Primitives. Name given to certain artists, usually self-taught, whose technique is by academic standards gauche, and whose work is sometimes naive in approach and vision. Despite these 'shortcomings' the work of such great p.s as 'Le Douanier' *Rousseau has great power and inventiveness.

Prisme d’Yeux [Fr.: ‘prism of eyes’]. Canadian group of painters founded in 1948, largely on the initiative of Alfred Pellan, to counteract the rising influence of LES AUTOMATISTES and active for about 18 months. Participants in the group’s first exhibition (Montreal, Mus. F.A., 1948) ranged from disciples of Pellan such as Léon Bellefleur (b 1910) and Albert Dumouchel to more conservative artists such as Goodridge Roberts and Gordon Webber (1909–65)

Procaccini Giulio Cesare (b Bologna, 30 May 1574; d Milan, 14 Nov 1625). Painter and sculptor, son of Ercole Procaccini. Having moved to Milan with the rest of the family in the mid-1580s, he trained as a sculptor, perhaps in the workshop of Francesco Brambilla, and then worked (1591–9) for the workshop of Milan Cathedral. The results of this work are difficult to identify, and the most secure attribution is the left term on the altar of St Joseph. There followed a period (1597–1602) of intense sculptural activity for the church of S Maria presso S Celso, for the façade of which he executed two high reliefs in marble, the Visitation and Birth of the Virgin (both in situ). In 1597 he may have accompanied his brother Camillo to Reggio Emilia, where Camillo added to his earlier fresco decorations for S Prospero. Between 1597 and 1600 Giulio Cesare is documented as working as a sculptor for Cremona Cathedral, to which two sculptures, St Matthew and St John, were delivered, after many delays, in 1625. He also produced the gilded wood Guardian Angel (1597; Cremona, Mus. Civ. Ala Ponzone) for S Monica, Cremona. From Cremona he travelled to Parma, where he studied the works of Correggio, Parmigianino and Girolamo Mazzola Bedoli, which had a significant impact on the style of his early paintings.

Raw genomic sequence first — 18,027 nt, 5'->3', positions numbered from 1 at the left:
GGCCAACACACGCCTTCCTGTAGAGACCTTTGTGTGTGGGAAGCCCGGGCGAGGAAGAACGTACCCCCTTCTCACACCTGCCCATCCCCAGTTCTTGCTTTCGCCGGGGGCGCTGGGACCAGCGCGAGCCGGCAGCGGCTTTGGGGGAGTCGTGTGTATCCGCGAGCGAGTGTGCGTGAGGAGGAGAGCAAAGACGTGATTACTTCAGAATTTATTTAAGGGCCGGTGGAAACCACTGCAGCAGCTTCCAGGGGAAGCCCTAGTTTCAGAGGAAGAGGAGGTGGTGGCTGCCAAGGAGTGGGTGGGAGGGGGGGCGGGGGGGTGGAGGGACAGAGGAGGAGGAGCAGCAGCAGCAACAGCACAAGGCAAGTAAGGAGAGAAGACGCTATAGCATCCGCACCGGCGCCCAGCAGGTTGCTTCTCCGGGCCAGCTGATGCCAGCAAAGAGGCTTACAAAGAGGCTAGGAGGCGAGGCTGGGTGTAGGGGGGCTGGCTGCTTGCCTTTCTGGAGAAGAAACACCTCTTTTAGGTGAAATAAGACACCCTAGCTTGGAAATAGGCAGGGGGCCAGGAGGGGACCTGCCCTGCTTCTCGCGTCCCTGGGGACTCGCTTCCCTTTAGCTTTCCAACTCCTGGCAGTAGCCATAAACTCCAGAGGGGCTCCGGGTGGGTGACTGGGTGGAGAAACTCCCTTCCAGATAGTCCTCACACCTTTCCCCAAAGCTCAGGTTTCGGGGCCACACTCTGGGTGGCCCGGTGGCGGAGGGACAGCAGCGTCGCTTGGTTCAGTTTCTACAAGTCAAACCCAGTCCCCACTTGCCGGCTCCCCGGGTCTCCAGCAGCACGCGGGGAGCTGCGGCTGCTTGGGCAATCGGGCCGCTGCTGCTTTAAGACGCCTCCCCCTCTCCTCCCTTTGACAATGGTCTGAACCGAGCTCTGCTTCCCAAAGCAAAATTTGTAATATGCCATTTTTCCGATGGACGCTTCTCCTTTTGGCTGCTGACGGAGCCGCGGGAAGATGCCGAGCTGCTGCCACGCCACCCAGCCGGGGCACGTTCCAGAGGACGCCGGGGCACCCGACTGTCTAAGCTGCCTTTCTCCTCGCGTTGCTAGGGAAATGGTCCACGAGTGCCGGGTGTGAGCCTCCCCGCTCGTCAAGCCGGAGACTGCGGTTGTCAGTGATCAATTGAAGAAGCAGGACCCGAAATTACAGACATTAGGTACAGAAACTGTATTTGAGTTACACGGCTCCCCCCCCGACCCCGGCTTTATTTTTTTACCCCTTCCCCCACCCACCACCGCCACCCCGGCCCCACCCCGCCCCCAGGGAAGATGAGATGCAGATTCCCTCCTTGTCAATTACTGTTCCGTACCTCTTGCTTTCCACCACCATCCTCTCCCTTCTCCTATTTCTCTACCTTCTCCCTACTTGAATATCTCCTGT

Process art. Trend of the mid-1960s and 1970s, employing materials of all kinds — grass, felt, fin, yeast, coal, etc. Forms tend to be organic and amorphous and, unlike the stable structures of *Minimal art, often impermanent; the emphasis is on the actual processes of making or assembling — stacking, smearing, draping. Graphics include the multiple xeroxing of a blank sheet of paper and its subsequent images — a process which produces a growing density of texture. Whatever the process, once decided it is systematically applied to evolve works. Among the artists associated with P. a. are the Americans R. *Serra, R. *Morris and L. Wiener.

Process art.

Form of art prevalent in the mid-1960s and 1970s in which the process of a work’s creation is presented as its subject. The term is of broad reference, encompassing in particular aspects of Minimalism, Post-Minimalism and performance art, but in its narrowest sense it refers primarily to the work of American sculptors such as Richard Serra, Robert Morris, Barry Le Va (b 1941), Keith Sonnier (b 1941) and Eva Hesse. The seeds of process art were in action painting: the drip paintings of Jackson Pollock, for example, clearly conveyed to the viewer the creative process that lay behind them, further emphasized by the publication of numerous photographs and films showing Pollock at work. These earlier paintings, however, were intended to be seen as expressive of the artist’s psyche, with the stripping bare of the creative process merely as a by-product of the artist’s ingrained individualism and reliance on his or her emotions.

Profil perdu (Fr. lost profile). Term used in describe the head when turned so far from the spectator that the profile of the face is lost and only the outline of the cheek is seen.